The appeal of buyouts to agencies has grown after the failure of the joint select committee on deficit reduction to agree on a plan to reduce spending by $1.2 trillion triggered across-the-board automatic spending cuts. Those cuts are slated to take effect in January 2013 unless Congress repeals sequestration. While there are no official figures available yet on how many employees accepted such incentives in 2011, tens of thousands were offered, and agencies en masse are sure to offer another round of buyouts heading into fiscal 2013.

In November, OPM Director John Berry sent a memo to agency human resources chiefs addressing the tools available to restructure the federal workforce, including buyouts, early outs, layoffs and reassignments. "The federal government is experiencing restructuring and downsizing in an increasing number of agencies," the memo stated. "As a result, some federal employees may ultimately find themselves in a position of having to transition to a new job."

The last time the government relied heavily on buyouts and early outs to reshape the federal workforce was during the 1990s as part of the Clinton administration's reinventing government initiative. The difference between then and now, however, is that agencies' use of the incentive in the 1990s was not budget-driven, but part of an overall initiative aimed at making government more efficient and streamlined. "In the 1990s, people felt they could leave the federal government and get a job," Stein says.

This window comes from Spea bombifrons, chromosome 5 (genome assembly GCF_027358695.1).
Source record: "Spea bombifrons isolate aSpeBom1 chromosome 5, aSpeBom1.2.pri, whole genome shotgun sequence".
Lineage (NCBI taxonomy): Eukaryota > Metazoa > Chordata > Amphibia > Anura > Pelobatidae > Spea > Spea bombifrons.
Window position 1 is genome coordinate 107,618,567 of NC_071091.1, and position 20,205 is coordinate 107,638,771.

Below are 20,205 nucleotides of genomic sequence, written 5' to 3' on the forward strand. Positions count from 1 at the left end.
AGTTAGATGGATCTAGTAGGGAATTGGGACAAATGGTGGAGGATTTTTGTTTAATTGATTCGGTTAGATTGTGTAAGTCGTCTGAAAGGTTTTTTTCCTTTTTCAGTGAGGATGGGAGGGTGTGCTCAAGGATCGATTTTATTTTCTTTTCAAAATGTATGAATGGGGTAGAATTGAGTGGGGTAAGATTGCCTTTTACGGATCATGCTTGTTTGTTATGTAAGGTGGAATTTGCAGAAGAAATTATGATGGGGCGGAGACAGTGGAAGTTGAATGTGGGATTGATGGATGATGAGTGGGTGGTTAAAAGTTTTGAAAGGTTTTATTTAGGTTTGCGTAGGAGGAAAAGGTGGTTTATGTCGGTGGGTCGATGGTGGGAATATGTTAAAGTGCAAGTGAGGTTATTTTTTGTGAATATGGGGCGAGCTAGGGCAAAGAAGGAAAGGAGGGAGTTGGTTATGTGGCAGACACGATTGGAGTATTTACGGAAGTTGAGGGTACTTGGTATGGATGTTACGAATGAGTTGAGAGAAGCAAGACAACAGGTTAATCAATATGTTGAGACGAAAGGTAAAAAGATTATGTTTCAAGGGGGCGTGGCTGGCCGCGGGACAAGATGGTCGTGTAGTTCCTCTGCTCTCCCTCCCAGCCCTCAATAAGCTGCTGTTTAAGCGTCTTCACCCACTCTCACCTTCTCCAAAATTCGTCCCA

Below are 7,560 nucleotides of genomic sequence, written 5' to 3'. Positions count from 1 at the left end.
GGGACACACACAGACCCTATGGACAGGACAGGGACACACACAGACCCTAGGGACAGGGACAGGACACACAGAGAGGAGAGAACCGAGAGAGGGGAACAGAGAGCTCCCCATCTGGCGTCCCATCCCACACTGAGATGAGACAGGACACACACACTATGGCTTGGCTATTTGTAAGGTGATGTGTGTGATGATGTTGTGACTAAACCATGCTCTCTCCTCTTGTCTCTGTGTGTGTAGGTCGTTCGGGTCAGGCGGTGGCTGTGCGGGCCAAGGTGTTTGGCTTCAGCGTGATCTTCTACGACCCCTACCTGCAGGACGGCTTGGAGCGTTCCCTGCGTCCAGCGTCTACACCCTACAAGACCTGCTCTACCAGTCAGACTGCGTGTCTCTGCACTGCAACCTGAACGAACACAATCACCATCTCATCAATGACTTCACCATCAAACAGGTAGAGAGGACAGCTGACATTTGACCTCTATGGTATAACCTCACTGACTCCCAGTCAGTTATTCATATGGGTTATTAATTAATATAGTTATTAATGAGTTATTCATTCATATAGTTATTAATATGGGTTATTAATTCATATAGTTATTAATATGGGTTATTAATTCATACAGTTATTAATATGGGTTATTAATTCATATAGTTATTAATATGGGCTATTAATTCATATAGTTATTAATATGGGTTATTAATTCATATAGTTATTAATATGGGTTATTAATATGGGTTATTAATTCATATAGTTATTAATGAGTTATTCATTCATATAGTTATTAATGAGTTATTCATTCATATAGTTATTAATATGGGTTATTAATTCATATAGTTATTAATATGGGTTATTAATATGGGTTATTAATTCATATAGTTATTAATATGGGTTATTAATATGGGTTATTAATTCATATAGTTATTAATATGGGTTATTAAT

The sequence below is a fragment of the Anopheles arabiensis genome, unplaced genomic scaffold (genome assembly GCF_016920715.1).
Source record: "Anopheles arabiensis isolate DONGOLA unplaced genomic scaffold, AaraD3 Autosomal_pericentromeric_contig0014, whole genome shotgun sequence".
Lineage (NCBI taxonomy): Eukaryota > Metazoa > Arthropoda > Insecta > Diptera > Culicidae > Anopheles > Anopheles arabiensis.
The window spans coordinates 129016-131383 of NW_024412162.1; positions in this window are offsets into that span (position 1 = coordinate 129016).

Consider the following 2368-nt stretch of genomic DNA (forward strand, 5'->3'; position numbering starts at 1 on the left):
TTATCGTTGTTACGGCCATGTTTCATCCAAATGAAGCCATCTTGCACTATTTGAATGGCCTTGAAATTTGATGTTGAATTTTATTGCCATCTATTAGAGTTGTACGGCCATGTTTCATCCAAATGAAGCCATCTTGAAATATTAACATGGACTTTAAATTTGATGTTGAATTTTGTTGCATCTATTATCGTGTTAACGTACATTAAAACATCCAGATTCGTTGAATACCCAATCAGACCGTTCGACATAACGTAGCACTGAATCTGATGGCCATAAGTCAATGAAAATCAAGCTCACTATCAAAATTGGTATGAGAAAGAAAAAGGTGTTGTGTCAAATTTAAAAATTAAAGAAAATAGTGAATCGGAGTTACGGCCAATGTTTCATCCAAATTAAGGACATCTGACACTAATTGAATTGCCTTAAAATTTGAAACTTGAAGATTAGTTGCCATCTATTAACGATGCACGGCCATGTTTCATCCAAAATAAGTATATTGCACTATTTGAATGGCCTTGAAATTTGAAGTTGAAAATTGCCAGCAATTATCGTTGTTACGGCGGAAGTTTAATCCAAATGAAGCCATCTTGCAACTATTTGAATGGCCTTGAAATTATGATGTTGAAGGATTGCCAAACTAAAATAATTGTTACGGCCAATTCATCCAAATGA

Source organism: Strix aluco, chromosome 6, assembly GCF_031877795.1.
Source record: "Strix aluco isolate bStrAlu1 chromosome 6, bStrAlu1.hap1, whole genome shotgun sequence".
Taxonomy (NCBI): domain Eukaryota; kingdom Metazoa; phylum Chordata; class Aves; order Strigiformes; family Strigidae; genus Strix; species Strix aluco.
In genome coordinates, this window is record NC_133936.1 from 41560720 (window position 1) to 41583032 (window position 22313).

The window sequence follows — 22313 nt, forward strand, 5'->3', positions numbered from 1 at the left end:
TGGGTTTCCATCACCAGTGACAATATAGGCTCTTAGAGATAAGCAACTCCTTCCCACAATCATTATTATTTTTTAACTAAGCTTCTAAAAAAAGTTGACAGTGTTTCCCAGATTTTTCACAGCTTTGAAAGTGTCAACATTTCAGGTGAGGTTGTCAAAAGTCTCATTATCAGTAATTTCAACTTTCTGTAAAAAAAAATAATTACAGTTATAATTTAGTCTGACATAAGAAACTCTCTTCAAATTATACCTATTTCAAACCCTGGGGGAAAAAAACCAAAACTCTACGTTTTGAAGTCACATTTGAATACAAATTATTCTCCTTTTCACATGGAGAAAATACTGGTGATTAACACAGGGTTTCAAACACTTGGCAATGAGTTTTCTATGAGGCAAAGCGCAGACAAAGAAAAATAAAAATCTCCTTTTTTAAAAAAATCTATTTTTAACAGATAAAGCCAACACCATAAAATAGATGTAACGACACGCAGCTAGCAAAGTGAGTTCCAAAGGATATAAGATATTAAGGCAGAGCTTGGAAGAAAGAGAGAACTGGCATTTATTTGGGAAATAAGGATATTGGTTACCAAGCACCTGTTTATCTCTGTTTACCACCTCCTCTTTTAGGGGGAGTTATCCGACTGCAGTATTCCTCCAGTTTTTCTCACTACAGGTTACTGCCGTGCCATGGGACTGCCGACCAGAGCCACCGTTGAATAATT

John Palguta, vice president for policy at the nonprofit Partnership for Public Service, says that while buyouts still are an effective incentive for "a decent number of employees," they are not as effective as they were during the Clinton years. Palguta and Stein say buyouts can be a good deal for federal employees who are eligible for retirement or have only a few years of service and not much invested in their pensions and TSP accounts.

Workers should weigh their options carefully when considering a buyout, observers say. "Federal employees still have very good benefits compared to most private sector employees, and they have better job security than your average private sector employee," says John Grobe, president of Federal Career Experts, an Illinois-based consulting firm.

Grobe spent more than two decades working at the Internal Revenue Service and took a buyout in 1997. "Anyone considering a buyout or leaving in general should sit back and focus on where they want to go, not where they want to be from," he says. "The decisions we make should be forward-looking."

Stay up-to-date with federal news alerts and analysis — Sign up for GovExec's email newsletters.
Close [ x ] More from GovExec

Thank you for subscribing to newsletters from
We think these reports might interest you: